Yahoo! Brings oneSearch to WAP Browers

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In an important move to make its oneSearch functionality available more broadly, Yahoo! is bringing oneSearch to a WAP browser near you. It’s not as rich as the full Go 2.0 experience, which must be downloaded. But it’s a great improvement over the experience that used to reside at

From the press release:

Yahoo! oneSearch is designed to make searching for and finding information as quick as possible for consumers by providing relevant results right on the page such as news headlines, images, business listings and more as well as easy navigation to other websites. For example, if a consumer wants to go to a movie this weekend, they just need to type the name of the movie into the search box. The search results would first list the movie, including a user rating, local theaters the movie is playing at, news headlines related to the movie and more. To dig more deeply into the results, a consumer would simply need to click on any item or category. For example, to see all the movies playing at a specific listed theater, just click on the theater name.

In my casual initial tests of the service tonight I tried several local searches for movies, sushi and hotels both in the SF Bay Area and in New York. Generally the results were very good. Because I’m a registered Yahoo user I didn’t have to input location for my area. This, in and of itself, is a big relief. And when I sought to change location it was easy to do so, with recent locations remembered.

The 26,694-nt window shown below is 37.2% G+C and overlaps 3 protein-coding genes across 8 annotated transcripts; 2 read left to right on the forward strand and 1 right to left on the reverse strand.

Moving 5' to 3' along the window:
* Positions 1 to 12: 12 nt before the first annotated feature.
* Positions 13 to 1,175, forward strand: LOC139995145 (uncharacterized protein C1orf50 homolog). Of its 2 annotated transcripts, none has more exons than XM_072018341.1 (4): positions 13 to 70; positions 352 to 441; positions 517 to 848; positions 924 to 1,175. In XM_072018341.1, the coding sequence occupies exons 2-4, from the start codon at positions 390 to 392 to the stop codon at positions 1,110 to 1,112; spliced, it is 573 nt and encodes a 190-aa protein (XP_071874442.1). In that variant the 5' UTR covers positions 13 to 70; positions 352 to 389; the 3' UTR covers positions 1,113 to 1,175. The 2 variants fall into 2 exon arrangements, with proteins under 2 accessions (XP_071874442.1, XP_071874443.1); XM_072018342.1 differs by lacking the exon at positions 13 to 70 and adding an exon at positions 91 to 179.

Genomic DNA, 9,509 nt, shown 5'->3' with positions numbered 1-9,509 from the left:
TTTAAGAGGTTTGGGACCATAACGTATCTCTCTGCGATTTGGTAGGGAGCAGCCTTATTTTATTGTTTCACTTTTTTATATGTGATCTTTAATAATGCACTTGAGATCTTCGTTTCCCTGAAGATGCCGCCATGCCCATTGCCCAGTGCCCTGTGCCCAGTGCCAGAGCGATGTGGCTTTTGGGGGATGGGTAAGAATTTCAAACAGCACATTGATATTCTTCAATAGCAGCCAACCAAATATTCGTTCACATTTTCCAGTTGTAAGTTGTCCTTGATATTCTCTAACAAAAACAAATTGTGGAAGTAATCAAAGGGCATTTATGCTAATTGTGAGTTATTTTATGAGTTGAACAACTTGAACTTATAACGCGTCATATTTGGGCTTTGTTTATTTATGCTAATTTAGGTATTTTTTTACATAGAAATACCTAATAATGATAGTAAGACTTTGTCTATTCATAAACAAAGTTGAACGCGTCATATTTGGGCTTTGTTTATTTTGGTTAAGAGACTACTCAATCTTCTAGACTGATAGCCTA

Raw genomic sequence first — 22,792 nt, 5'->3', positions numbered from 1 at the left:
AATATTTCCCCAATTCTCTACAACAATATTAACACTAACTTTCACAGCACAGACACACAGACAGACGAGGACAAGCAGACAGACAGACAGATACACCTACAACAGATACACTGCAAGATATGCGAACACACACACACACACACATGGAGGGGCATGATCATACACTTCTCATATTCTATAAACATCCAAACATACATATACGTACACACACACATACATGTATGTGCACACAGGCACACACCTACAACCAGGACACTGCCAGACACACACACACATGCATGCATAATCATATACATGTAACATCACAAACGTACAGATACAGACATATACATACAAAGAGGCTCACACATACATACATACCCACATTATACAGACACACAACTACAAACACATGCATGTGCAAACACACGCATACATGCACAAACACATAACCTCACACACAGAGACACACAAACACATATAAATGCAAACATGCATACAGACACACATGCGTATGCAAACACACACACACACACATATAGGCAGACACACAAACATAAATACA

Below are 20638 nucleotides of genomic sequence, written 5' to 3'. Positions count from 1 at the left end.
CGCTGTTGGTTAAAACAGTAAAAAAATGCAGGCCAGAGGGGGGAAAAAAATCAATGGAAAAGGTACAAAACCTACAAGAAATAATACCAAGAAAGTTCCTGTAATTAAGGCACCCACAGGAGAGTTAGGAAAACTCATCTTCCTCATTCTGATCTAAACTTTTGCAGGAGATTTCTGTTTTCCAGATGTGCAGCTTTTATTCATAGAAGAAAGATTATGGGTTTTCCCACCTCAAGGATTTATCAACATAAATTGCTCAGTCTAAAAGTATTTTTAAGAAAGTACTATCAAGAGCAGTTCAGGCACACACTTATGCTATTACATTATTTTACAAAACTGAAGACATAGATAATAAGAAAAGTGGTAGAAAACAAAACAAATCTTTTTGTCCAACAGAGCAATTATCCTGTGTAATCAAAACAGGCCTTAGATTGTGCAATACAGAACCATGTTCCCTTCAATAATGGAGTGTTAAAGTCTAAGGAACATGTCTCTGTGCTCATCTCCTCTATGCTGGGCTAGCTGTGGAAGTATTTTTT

Yahoo is placing ads at the top and sometimes the bottom of search results. These are relevant PPC ads, which I found to be unobtrusive. Yahoo is making a point of monetizing mobile search from the outset. So far so good.

The organization and presentation of search results and related information (i.e., reviews, images) make the overall oneSearch experience dramatically better than the old Yahoo WAP search.

Even as it’s still very early in mobile search, the major competitors are accelerating their efforts toward both consumer adoption and monetization. And the user experience is quickly improving. Microsoft, Google and Yahoo! now all have applications that are much better than what was available even last year. But before I do any comparative writing about them I’ll wait until the full Go application is available for my Windows Mobile phone (April).


Related: Here’s more detail on oneSearch from Loren Baker at Search Engine Journal and Andy Beal. Also, MediaPost reports on a Harris Interactive survey that explored cellphone user receptiveness to mobile advertising:

A solid portion of digital consumers will accept all the advertising thrown at them–provided they get free stuff. A recent Harris Interactive study said a survey of nearly 1,000 mobile phone users in early February showed that a surprising 35% of consumers are okay with cell phone ads, as long as there is an incentive attached.

What’s the best one?

A staggering 78% said cold hard cash. Almost as important was free cell minutes. This achieved a 63% approval rate. Free entertainment downloads, such as ring tones and games, got the thumbs up from 40% of the survey. Consumers also like discount coupons.

This survey, however, doesn’t appear to discuss ad relevance, which positively impacts user acceptance.

Screencast: Yahoo! oneSearch screencast from Read/Write Web

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